In Parashat Behaalotekha, the Jewish people celebrated their first (and only) Passover in the desert. Imagine the excitement now that they had a Mishkan (Tabernacle) and could bring a Passover sacrifice. BUT – some people were not able to participate because they were tamei (spiritually impure) and therefore couldn’t bring the sacrifice. They approached Moses because they didn’t want to be left out of the mitzvah and he didn’t know the answer and consulted with God. 

God responded that they can have a second chance exactly one month later -the 14th of the month of Iyaar, which became known as Pesach Sheni (Second Passover).

Nowadays many people eat a piece of matzah on this day to remember the occasion.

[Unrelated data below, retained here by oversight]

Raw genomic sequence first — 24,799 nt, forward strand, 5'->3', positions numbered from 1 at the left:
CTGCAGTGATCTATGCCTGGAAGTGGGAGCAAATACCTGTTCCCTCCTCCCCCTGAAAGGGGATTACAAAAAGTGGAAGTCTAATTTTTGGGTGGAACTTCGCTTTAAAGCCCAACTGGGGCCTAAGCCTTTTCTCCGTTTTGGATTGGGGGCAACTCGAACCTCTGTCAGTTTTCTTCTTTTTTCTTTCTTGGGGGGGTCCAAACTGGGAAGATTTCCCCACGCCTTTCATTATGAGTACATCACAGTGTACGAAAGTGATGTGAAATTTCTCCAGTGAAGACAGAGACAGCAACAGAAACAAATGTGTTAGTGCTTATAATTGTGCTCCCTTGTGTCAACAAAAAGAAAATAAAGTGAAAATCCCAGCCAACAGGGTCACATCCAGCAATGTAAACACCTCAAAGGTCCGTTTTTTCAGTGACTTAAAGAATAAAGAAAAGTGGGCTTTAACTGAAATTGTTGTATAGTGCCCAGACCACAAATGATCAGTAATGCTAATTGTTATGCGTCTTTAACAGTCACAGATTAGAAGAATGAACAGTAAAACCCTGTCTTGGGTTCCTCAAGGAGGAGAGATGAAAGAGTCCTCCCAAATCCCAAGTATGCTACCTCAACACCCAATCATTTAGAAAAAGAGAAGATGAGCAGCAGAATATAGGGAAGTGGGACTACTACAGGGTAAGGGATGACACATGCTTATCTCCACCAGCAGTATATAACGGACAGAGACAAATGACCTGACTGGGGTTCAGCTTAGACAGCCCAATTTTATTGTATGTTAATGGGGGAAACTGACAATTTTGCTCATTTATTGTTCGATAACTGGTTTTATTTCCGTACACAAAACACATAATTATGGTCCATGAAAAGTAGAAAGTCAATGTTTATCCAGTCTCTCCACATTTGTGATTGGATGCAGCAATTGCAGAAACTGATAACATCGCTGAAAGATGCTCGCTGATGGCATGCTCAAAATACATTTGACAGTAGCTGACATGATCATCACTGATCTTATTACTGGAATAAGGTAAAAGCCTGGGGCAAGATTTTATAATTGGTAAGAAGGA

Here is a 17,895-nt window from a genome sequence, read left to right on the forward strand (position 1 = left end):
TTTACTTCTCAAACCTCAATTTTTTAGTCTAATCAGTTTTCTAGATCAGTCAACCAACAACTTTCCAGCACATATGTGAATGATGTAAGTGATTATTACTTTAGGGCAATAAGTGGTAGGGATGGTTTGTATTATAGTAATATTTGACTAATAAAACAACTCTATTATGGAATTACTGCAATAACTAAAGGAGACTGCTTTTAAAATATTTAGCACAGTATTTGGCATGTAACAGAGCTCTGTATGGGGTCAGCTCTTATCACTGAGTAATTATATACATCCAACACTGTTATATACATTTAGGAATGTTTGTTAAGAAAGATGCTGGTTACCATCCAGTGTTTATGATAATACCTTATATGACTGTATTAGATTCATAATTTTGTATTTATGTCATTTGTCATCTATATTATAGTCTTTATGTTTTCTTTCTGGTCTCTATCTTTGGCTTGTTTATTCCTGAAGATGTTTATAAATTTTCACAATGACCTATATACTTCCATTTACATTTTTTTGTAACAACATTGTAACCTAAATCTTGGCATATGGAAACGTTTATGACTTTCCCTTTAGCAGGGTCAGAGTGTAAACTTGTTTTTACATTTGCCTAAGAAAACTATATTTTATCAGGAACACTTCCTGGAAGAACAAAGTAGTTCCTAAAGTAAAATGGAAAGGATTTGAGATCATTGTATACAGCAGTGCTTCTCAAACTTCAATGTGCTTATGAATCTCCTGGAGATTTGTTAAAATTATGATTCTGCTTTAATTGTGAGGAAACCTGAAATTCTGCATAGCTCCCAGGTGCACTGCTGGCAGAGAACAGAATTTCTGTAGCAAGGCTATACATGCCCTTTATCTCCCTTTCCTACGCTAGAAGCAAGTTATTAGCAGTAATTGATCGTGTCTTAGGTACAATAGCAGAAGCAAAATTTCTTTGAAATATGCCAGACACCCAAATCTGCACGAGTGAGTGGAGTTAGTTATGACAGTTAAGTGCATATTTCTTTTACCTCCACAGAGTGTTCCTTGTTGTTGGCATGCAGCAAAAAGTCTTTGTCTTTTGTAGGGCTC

Why do you think God gave the people a “second chance”? When do you think this is especially important? Do you remember a time when you were given a “second chance?” 

Look inside the text, (Bemidbar 9: 7 – 11)

וַיֹּאמְרוּ הָאֲנָשִׁים הָהֵמָּה אֵלָיו אֲנַחְנוּ טְמֵאִים לְנֶפֶשׁ אָדָם לָמָּה נִגָּרַע לְבִלְתִּי הַקְרִיב אֶת קָרְבַּן יְהוָֹה בְּמֹעֲדוֹ בְּתוֹךְ בְּנֵי יִשְׂרָאֵל:
 וַיֹּאמֶר אֲלֵהֶם משֶׁה עִמְדוּ וְאֶשְׁמְעָה מַה יְּצַוֶּה יְהוָֹה לָכֶם:
 וַיְדַבֵּר יְהוָֹה אֶל משֶׁה לֵּאמֹר:
 דַּבֵּר אֶל בְּנֵי יִשְׂרָאֵל לֵאמֹר אִישׁ אִישׁ כִּי יִהְיֶה טָמֵא לָנֶפֶשׁ אוֹ בְדֶרֶךְ רְחֹקָה לָכֶם אוֹ לְדֹרֹתֵיכֶם וְעָשָׂה פֶסַח לַיהוָֹה:
 בַּחֹדֶשׁ הַשֵּׁנִי בְּאַרְבָּעָה עָשָׂר יוֹם בֵּין הָעַרְבַּיִם יַעֲשׂוּ אֹתוֹ עַל מַצּוֹת וּמְרֹרִים יֹאכְלֻהוּ